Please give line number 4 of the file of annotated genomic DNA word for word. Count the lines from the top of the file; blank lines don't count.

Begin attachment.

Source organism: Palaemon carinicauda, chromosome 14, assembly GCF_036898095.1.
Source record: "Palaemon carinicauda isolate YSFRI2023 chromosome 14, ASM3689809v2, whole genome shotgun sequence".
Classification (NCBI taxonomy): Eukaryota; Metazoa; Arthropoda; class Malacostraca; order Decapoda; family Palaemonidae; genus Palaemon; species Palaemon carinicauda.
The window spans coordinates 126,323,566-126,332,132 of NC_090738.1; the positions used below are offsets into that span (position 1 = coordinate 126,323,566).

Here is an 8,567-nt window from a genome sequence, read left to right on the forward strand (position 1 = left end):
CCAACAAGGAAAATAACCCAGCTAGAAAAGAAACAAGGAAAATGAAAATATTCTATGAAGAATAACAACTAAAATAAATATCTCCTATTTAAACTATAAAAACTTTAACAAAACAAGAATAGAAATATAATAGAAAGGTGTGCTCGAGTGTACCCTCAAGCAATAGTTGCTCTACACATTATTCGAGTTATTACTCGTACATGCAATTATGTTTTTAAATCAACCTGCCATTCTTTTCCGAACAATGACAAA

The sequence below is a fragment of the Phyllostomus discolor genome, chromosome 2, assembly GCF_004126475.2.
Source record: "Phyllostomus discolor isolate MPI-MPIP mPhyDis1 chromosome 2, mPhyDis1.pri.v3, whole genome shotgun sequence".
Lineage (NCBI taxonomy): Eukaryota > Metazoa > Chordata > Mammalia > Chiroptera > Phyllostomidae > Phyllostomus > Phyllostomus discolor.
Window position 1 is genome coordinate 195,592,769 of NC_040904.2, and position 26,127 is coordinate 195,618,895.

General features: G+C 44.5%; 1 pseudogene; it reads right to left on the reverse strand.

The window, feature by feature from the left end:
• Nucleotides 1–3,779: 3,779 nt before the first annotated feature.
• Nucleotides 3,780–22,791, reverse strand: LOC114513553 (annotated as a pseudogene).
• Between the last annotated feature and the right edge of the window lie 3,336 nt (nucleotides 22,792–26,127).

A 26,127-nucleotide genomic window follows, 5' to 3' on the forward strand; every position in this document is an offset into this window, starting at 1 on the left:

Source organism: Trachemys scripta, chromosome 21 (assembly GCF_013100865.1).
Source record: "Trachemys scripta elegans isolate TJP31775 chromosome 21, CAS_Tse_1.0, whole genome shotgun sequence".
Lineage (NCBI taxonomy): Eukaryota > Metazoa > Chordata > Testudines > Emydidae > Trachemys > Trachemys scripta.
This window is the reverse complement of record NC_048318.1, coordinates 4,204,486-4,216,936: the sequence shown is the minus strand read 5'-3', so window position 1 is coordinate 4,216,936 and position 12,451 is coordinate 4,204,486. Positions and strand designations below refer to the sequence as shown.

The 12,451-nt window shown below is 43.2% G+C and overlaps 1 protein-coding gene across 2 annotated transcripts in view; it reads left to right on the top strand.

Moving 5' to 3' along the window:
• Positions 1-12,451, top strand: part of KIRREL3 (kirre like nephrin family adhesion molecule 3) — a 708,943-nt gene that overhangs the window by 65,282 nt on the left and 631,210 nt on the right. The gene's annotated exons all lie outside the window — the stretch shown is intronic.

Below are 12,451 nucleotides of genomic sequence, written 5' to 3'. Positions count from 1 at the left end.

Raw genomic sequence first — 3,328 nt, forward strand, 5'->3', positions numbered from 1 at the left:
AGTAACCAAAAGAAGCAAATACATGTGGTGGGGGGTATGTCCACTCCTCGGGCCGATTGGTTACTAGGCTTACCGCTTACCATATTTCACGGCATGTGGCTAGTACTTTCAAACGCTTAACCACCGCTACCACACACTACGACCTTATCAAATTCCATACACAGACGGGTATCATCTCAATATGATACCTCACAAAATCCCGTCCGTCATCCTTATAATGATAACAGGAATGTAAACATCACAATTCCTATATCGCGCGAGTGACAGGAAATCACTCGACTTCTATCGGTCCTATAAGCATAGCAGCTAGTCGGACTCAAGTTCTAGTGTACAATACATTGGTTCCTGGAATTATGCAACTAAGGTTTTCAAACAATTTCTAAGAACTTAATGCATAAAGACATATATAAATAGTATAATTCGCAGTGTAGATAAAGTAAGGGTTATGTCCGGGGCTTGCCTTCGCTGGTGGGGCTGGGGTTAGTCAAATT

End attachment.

The window spans coordinates 126,323,566-126,332,132 of NC_090738.1; the positions used below are offsets into that span (position 1 = coordinate 126,323,566).